Compulsive gambling starts out as recreational and slowly progresses to the point where it has serious consequences for both the gambler and their family. Just as with any other addiction, compulsive gambling is threefold in nature: mental, physical and spiritual, with its main symptom being that of denial and its major characteristic loss of control.
- The opportunity to place a single large bet e.g. horse racing or casino.
- The opportunity to place frequent small bets over relatively short periods e.g. fruit machines, where the interval between bets may be less than 20 seconds.
Characteristics of compulsive gambling:
- Preoccupation: an overriding passion that dominates all aspects of life. The preoccupation transforms the gambler into a withdrawn and moody person.
- Loss of control: not being able to stop once he/she has started.
- Continuing despite the negative consequences.
Predictors of compulsive gambling:
- The compulsion to chase losses.
- Repeated attempts to stop.
- Gambling in response to negative emotions such as stress and depression.
Phases of compulsive gambling:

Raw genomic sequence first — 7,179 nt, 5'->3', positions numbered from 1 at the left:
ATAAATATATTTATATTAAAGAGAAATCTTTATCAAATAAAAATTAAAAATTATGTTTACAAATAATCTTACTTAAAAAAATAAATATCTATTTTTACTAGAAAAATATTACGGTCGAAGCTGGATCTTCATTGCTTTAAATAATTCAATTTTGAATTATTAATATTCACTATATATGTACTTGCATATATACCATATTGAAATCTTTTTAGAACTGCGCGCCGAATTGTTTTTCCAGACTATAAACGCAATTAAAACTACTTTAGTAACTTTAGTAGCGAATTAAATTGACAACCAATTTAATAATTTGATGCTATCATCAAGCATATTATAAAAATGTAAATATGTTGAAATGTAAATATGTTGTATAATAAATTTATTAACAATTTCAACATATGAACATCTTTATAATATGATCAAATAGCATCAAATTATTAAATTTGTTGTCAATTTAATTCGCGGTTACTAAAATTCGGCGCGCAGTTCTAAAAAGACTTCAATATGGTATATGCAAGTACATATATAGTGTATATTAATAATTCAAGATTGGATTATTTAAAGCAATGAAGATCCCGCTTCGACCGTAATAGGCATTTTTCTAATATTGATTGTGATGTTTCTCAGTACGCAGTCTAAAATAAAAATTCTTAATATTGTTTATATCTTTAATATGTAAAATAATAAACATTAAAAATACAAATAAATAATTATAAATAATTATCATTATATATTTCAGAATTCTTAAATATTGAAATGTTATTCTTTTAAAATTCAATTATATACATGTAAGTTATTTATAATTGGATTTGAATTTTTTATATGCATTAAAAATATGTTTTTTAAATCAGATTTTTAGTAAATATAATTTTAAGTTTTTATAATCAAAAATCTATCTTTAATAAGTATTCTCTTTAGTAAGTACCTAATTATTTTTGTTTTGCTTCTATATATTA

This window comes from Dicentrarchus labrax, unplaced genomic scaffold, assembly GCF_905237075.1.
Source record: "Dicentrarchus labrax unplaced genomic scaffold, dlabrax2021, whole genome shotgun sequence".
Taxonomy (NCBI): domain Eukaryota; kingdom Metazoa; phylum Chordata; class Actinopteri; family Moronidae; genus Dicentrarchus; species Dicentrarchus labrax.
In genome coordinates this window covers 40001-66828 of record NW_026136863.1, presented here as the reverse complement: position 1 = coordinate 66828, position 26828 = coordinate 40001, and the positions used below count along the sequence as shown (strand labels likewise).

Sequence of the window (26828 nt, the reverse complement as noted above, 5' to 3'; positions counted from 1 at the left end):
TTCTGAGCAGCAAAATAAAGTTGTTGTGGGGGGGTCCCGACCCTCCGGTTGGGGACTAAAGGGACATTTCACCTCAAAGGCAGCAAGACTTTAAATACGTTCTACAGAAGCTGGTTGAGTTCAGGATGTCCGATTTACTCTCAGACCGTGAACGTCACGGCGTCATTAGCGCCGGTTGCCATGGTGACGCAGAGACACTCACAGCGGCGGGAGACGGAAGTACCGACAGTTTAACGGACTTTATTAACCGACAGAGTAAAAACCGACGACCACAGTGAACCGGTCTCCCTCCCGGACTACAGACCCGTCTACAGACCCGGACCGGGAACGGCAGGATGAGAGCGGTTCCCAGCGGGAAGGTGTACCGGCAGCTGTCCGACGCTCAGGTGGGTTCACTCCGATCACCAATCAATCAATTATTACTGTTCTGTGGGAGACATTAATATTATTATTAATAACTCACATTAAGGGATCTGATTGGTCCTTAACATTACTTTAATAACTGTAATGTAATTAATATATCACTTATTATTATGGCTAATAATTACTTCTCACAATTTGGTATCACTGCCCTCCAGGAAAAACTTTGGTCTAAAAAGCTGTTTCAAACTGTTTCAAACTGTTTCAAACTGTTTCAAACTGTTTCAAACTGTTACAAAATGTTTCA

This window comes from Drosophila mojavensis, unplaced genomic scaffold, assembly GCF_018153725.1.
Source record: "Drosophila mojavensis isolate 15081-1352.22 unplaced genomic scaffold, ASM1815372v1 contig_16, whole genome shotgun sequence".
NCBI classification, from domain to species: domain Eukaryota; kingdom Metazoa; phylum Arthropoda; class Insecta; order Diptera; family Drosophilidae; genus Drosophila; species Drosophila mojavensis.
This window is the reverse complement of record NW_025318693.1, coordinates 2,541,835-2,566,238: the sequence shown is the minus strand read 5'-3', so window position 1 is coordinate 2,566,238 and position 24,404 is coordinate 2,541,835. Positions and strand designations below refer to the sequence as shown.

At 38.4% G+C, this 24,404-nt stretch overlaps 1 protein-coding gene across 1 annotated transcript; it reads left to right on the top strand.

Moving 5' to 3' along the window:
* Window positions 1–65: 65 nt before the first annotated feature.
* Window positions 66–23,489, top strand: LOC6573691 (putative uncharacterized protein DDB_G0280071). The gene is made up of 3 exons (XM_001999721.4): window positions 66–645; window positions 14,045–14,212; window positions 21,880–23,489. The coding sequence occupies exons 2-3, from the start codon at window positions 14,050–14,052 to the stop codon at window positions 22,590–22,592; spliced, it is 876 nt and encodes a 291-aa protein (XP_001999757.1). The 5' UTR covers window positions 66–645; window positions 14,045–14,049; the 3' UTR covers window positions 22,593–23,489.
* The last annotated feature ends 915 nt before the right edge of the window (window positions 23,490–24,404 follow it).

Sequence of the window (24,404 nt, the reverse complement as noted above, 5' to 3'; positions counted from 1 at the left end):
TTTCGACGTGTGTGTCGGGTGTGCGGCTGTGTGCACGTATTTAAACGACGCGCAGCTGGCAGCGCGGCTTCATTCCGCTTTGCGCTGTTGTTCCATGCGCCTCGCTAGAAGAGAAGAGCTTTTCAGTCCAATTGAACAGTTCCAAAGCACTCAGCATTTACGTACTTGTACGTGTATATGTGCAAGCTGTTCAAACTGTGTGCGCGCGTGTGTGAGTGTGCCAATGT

Who is at risk?
- Research shows that people on low incomes and unemployed people are vulnerable. In this income category, problems emerge at a much earlier stage.
- Young men between 16-30 playing fruit and slot machines and betting on horses are more at risk than their contemporaries purchasing lottery tickets.
- Bingo, scratch cards and machines have more appeal for older women.
- Impulsive people, which brings us back to availability and accessibility.
Effects on problem gamblers:
- Spending savings.
Cashing in holiday/sick pay allowance.
Drawing advances from credit card accounts.
Taking high interest loans.
Pawning jewellery and household goods.
Accessing other family members’ bank accounts.
Engaging in criminal activities.